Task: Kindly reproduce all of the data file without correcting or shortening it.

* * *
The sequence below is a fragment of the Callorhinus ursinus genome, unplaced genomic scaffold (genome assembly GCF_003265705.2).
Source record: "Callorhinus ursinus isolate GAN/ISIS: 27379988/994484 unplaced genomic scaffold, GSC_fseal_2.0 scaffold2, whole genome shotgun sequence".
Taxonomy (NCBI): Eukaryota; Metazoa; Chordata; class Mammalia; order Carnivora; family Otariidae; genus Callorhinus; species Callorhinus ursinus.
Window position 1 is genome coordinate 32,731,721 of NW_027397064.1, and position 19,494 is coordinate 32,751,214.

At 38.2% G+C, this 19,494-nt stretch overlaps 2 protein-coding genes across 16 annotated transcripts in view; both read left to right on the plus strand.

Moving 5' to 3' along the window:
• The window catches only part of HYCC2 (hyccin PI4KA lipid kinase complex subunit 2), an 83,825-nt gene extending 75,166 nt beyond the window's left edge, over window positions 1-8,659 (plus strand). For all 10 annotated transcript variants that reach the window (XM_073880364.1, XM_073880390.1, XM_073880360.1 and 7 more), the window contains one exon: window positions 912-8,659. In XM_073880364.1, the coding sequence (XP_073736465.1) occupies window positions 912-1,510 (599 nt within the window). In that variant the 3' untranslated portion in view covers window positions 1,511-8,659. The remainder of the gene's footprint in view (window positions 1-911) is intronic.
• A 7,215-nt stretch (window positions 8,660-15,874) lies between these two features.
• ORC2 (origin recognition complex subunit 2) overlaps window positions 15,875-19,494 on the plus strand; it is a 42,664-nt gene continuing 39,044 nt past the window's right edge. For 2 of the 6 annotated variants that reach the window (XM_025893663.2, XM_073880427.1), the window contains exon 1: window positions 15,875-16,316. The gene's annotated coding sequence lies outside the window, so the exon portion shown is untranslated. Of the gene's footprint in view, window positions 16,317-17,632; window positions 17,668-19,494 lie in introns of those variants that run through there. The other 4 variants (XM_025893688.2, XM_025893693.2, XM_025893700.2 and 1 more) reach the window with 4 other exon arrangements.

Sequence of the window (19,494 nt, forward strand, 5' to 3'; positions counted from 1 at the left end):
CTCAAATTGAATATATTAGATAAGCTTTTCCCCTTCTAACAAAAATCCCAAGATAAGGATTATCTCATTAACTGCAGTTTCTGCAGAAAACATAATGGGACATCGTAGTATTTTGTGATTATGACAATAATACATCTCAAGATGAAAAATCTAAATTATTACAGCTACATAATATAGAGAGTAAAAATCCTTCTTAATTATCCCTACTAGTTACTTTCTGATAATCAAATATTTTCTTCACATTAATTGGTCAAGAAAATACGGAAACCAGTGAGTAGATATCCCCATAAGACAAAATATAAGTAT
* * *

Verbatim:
The sequence below is a fragment of the Callorhinus ursinus genome, unplaced genomic scaffold (genome assembly GCF_003265705.2).
Source record: "Callorhinus ursinus isolate GAN/ISIS: 27379988/994484 unplaced genomic scaffold, GSC_fseal_2.0 scaffold2, whole genome shotgun sequence".
Taxonomy (NCBI): Eukaryota; Metazoa; Chordata; class Mammalia; order Carnivora; family Otariidae; genus Callorhinus; species Callorhinus ursinus.
Window position 1 is genome coordinate 32,731,721 of NW_027397064.1, and position 19,494 is coordinate 32,751,214.

At 38.2% G+C, this 19,494-nt stretch overlaps 2 protein-coding genes across 16 annotated transcripts in view; both read left to right on the plus strand.

Moving 5' to 3' along the window:
• The window catches only part of HYCC2 (hyccin PI4KA lipid kinase complex subunit 2), an 83,825-nt gene extending 75,166 nt beyond the window's left edge, over window positions 1-8,659 (plus strand). For all 10 annotated transcript variants that reach the window (XM_073880364.1, XM_073880390.1, XM_073880360.1 and 7 more), the window contains one exon: window positions 912-8,659. In XM_073880364.1, the coding sequence (XP_073736465.1) occupies window positions 912-1,510 (599 nt within the window). In that variant the 3' untranslated portion in view covers window positions 1,511-8,659. The remainder of the gene's footprint in view (window positions 1-911) is intronic.
• A 7,215-nt stretch (window positions 8,660-15,874) lies between these two features.
• ORC2 (origin recognition complex subunit 2) overlaps window positions 15,875-19,494 on the plus strand; it is a 42,664-nt gene continuing 39,044 nt past the window's right edge. For 2 of the 6 annotated variants that reach the window (XM_025893663.2, XM_073880427.1), the window contains exon 1: window positions 15,875-16,316. The gene's annotated coding sequence lies outside the window, so the exon portion shown is untranslated. Of the gene's footprint in view, window positions 16,317-17,632; window positions 17,668-19,494 lie in introns of those variants that run through there. The other 4 variants (XM_025893688.2, XM_025893693.2, XM_025893700.2 and 1 more) reach the window with 4 other exon arrangements.

Sequence of the window (19,494 nt, forward strand, 5' to 3'; positions counted from 1 at the left end):
CTCAAATTGAATATATTAGATAAGCTTTTCCCCTTCTAACAAAAATCCCAAGATAAGGATTATCTCATTAACTGCAGTTTCTGCAGAAAACATAATGGGACATCGTAGTATTTTGTGATTATGACAATAATACATCTCAAGATGAAAAATCTAAATTATTACAGCTACATAATATAGAGAGTAAAAATCCTTCTTAATTATCCCTACTAGTTACTTTCTGATAATCAAATATTTTCTTCACATTAATTGGTCAAGAAAATACGGAAACCAGTGAGTAGATATCCCCATAAGACAAAATATAAGTAT